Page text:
The National Museum of Art of Romania
Icon – Saints Constantine and Helena
Artwork description
tempera on wood, gilded background
116 x 81,5 cm
Master painter Athanasie
Inv. 11 791/ i 448
Artwork location
Romanian Medieval Art Gallery, room 6

Toward the end of the 17th century Wallachian ruler Constantin Brâncoveanu (1688 – 1714) supported the restoration and refurbishment of the metropolitan church in Târgovişte, and its iconostasis. Icons newly painted by master Athanasie include that of the Holy Great Emperors Constantine and Helena. When contemplating it, onlookers were reminded of by then legendary histories whose symbolic value was heightened by contemporary context.

The icon represents the two saints in solemn pose on either side of a monumental cross surmounted by a blessing Jesus. Behind them, at the foot of the cross, lies the walled city of Constantinople, the capital of Eastern Christianity. Apart from the signs of earthly power (sumptuous costumes, richly adorned sceptres and crowns), the two saints also wear a pectoral cross representing Jesus crucified (Constantine) and a medallion (engolpion) showing Virgin Mary (Helena) as symbols of their role as Great Hierarchs and leaders of the Church.

Both saints were highly popular among believers. Roman Emperor Constantine (306 – 337) put a stop to Christians’ persecution, contributed to the establishment of Christianity as a state religion and rebuilt Byzantium, named Constantinople, the city of Constantine upon his death. Constantine’s mother, Empress Helena is credited to have discovered the True Cross on which Jesus was crucified. The icon shows both of them dressed in luxurious costumes made of gold-like fabrics, against a rich gilded background.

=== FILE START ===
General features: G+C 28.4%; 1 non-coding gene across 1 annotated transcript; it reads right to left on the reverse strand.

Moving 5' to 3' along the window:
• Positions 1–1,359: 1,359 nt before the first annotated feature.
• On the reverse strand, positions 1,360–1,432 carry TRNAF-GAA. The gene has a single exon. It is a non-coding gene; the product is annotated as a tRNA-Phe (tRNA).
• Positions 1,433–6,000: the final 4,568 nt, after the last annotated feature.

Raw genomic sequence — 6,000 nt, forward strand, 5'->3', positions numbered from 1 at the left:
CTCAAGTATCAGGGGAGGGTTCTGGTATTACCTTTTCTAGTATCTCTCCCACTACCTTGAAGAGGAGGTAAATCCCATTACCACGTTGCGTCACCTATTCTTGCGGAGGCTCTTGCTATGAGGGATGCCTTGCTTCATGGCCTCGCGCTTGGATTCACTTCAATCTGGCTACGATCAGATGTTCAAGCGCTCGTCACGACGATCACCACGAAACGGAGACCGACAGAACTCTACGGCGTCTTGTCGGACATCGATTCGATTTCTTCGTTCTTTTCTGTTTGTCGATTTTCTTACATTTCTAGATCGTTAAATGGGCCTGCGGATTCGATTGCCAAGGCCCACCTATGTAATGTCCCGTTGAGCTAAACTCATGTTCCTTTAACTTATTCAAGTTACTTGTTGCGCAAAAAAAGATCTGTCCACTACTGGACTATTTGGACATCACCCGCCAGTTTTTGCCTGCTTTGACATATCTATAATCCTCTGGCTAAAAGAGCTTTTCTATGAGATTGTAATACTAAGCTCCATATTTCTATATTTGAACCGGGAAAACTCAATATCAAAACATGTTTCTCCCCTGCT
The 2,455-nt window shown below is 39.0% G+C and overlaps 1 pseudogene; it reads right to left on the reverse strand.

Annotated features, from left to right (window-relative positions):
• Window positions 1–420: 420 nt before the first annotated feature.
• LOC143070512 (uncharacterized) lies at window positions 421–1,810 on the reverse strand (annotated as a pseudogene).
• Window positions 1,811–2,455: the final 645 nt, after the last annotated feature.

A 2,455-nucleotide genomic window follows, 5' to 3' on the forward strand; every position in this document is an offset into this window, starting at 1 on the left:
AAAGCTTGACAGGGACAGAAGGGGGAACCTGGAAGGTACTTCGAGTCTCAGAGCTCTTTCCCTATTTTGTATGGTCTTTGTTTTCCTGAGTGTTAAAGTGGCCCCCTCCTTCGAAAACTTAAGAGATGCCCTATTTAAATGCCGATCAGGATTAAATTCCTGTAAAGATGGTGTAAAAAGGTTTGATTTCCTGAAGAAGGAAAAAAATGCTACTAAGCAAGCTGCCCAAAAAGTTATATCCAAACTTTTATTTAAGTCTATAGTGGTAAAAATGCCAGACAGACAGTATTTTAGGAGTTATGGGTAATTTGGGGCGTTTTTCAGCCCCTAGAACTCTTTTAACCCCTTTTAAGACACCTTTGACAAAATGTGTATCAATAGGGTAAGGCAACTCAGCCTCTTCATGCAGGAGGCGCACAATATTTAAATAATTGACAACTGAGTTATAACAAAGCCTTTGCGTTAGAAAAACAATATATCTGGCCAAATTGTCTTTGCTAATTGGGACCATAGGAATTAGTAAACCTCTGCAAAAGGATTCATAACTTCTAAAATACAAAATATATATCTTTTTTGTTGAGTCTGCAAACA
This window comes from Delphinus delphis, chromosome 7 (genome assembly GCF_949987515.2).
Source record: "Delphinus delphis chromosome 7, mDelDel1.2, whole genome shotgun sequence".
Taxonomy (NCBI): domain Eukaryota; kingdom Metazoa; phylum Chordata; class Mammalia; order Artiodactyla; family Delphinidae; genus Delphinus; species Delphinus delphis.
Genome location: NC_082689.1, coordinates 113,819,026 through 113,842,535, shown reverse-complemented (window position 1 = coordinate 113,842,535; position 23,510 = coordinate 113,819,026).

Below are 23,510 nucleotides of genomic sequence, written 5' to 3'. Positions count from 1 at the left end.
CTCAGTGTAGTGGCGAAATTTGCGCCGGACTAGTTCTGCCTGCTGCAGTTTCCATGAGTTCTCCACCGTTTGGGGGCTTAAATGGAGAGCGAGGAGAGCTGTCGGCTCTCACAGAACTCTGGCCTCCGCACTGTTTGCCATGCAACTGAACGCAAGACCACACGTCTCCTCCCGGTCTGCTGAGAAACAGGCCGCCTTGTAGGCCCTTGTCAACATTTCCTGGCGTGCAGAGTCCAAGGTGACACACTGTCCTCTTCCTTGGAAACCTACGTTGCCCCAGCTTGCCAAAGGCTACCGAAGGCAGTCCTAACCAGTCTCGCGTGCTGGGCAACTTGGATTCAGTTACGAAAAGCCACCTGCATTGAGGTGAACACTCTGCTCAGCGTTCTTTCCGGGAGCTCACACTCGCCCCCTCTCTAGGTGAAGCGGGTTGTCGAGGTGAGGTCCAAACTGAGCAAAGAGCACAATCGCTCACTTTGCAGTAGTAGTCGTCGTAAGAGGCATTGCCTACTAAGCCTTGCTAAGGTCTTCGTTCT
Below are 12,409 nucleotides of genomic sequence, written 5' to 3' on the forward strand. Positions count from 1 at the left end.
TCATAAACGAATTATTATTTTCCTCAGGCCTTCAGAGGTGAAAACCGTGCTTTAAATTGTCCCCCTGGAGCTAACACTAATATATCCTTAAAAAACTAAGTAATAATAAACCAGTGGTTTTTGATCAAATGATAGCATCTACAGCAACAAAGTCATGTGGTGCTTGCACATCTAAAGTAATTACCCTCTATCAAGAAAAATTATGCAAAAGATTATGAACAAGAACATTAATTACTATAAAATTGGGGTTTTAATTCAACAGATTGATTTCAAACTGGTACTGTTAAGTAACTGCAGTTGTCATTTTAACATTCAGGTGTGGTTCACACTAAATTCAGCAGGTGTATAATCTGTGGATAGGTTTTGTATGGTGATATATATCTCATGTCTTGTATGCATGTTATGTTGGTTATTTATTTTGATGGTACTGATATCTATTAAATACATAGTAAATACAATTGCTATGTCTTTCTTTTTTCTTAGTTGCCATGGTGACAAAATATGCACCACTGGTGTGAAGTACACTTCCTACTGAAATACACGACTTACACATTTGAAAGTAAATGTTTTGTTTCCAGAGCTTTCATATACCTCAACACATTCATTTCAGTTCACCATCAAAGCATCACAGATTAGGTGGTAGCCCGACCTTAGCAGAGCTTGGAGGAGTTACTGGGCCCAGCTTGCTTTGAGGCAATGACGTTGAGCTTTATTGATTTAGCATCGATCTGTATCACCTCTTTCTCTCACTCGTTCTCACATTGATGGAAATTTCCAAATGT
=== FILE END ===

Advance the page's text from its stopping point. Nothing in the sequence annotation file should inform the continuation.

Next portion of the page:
Walachian Prince Constantin Brâncoveanu not only bore the great emperor’s name but also fought the infidels and supported Eastern Orthodox Christianity. Past and present, political and spiritual power tightly united around the Cross, strongly support one another.

At the end of the 17th century the iconostasis which comprised the icon was part of a complex programme. This included both building new religious establishments and restoring earlier ones. Like earlier predecessors, his attempts to shake off the Ottoman rule Brâncoveanu relied heavily on both Church, an institution of paramount importance in governing Walachia, and the Orthodox faith, a stronghold of (national) identity. Thus his strategy looked well beyond the borders of Walachia.


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